In terms of medical advances and perspectives on nutrition, I have come full circle. While I enjoy high tech interventional and imaging, and they are essential for diagnosis and treatment, I now know that the key to obtaining good health is prevention through diet. There is a lot of truth to the Humpty Dumpty rhyme, whereby all the king’s horses and all the king’s men could not put him back together again.

The greatest life-saving medical discovery of the last 50 years is the verification that a plant based diet optimizes health and diminishes the risk of heart attack and stroke. This also lowers the risk of diabetes, multi-infarct dementia, impotence and some cancers. In other words, there is a way to be as healthy as possible. It took me 25 years to learn this the hard way.

You are in control, and there is good reason to be hopeful. Doctors want to help their patients; that is why they go into medicine. The problem is that they are often under tight control from hospital administrators to see as many patients as possible each day. They are seldom allowed the time to go into detail about the benefits of nutrition. Compounding the problem is that many patients are not interested in changing their eating habits, and many doctors do not know very much about nutrition.

Now, in my mid 40’s, I am grateful that I’ve got my health back. I am energetic, fit and feel mentally sharp all day. Now instead of feeling sick all the time, I have more energy for work and for family. The future seems brighter. I hope this essay helps other people to learn about nutrition so that they can improve their health.

Dr. McDougall’s Comments

Doctors, as revealed by their personal appearances, many times do not exemplify good health. Obese cardiologists are common. You are surprised? You would think that with all the information doctors have at hand, and as smart as most are, they would be making better choices than the general public—my observations say that’s not the case. They suffer with the same bad health as everyone else, and are just as overweight. Some, like Dr. Rogers, have come to the conclusion they must learn and change, or they die.

Doctors know next to nothing about the proper feeding of the human being and there are few learning opportunities. Most are wealthy enough to eat all the lobsters, porterhouse steaks, and cheese soufflés money can buy. A plate of roast beef, with a side of butter-topped mashed potatoes, and vegetables dripping with Hollandaise sauce; all finished off by cheesecake, is a typical dinner served at medical meetings. The ongoing medical education for almost all doctors is provided by a provocatively dressed drug sales rep, arriving daily with pizza and donuts for the office staff.

Your doctors’ diets of rich foods have consequences that affect your health. Their personal diets make teaching you the importance of good nutrition and practicing diet-therapy next to impossible. Medications and surgeries are the methods they know. Unfortunately, these therapies, when used to treat diseases caused by diet, are largely ineffective. They do not cure obesity, diabetes, hypertension, arthritis, indigestion, constipation, pain, etc., and oft times the patients are left worse off with serious side effects and financial burdens. Your doctor feels like a failure and rightly so.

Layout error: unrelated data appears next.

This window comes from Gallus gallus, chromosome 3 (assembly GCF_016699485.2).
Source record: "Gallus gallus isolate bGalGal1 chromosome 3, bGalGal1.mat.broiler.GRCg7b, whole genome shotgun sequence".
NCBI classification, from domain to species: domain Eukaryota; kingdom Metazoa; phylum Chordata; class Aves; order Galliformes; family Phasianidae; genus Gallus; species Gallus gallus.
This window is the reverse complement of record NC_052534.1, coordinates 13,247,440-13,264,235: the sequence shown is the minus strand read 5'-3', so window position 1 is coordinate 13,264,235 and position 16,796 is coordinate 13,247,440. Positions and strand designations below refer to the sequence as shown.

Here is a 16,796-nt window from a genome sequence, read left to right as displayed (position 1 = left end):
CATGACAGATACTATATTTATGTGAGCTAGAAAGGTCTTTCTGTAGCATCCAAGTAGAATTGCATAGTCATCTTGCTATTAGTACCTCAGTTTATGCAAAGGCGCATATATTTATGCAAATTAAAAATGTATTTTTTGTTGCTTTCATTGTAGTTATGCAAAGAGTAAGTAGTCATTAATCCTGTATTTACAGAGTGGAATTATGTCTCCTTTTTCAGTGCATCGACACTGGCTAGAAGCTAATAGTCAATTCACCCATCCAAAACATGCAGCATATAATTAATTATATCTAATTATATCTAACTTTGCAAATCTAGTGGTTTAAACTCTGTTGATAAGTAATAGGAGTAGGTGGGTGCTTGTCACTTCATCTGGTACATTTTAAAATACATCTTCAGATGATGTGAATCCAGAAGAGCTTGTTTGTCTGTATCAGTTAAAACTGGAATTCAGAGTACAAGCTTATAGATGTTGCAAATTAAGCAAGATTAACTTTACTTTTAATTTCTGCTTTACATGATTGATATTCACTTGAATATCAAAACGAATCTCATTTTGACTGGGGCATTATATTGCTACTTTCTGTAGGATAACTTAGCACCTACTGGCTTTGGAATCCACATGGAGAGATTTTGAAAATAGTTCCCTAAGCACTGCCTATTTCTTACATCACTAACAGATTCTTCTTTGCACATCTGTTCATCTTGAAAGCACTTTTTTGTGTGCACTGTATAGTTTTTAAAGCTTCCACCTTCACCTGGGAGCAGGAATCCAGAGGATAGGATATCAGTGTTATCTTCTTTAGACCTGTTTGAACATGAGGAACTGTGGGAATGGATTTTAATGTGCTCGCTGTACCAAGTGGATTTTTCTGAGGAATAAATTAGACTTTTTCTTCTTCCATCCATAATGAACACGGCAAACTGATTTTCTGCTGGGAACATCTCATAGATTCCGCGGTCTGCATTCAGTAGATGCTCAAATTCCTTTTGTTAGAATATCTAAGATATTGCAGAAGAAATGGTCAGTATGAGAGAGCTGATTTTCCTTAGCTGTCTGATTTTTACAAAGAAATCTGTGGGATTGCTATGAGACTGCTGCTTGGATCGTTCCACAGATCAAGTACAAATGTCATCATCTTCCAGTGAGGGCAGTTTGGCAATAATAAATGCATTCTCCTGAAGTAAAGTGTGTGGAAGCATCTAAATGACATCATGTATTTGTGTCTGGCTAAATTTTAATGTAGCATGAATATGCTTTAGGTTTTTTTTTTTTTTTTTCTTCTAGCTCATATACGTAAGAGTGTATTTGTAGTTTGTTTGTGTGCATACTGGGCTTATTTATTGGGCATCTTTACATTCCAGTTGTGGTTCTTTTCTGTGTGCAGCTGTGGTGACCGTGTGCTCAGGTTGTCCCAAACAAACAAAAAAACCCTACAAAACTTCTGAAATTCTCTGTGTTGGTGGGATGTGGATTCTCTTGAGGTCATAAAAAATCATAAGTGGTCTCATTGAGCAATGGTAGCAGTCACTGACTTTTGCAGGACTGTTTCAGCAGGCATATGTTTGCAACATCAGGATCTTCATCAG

I tell everyone I meet that I am the luckiest doctor in the world, because my patients get their health back, by correcting the cause. I use low-tech medicine. I tell people to eat good food. But, anyone can do this. You don’t have to go through four years of medical school to say, “don’t eat meat, it’ll clog your arteries.” Traditional medical education not only ignores the subject of human nutrition; the teachings actually sabotage diet-therapy. Students learn “colon cancer prevention,” means colonoscopy and the importance of the contents of the colon is ignored. They are captivated by the high-tech angioplasty surgeries and never learn about the fundamental role of plant-foods in coronary artery disease. Young doctors are taught, “Patients will not follow dietary advice, don’t waste your time.”

Dr. Rogers has made a personal discovery that has caused him to look at the practice of medicine from an effective viewpoint. He now tells people, “For those who want to learn and improve their health, there is a way. The true secret is that one should change what one eats, from a high-fat Western diet to a plant-based diet full of whole grains, vegetables and fruits.” Someday soon, more doctors will come to these simple conclusions and the patients will benefit. In the meantime, you—medical doctor or not—will have to share this message with the ones you love.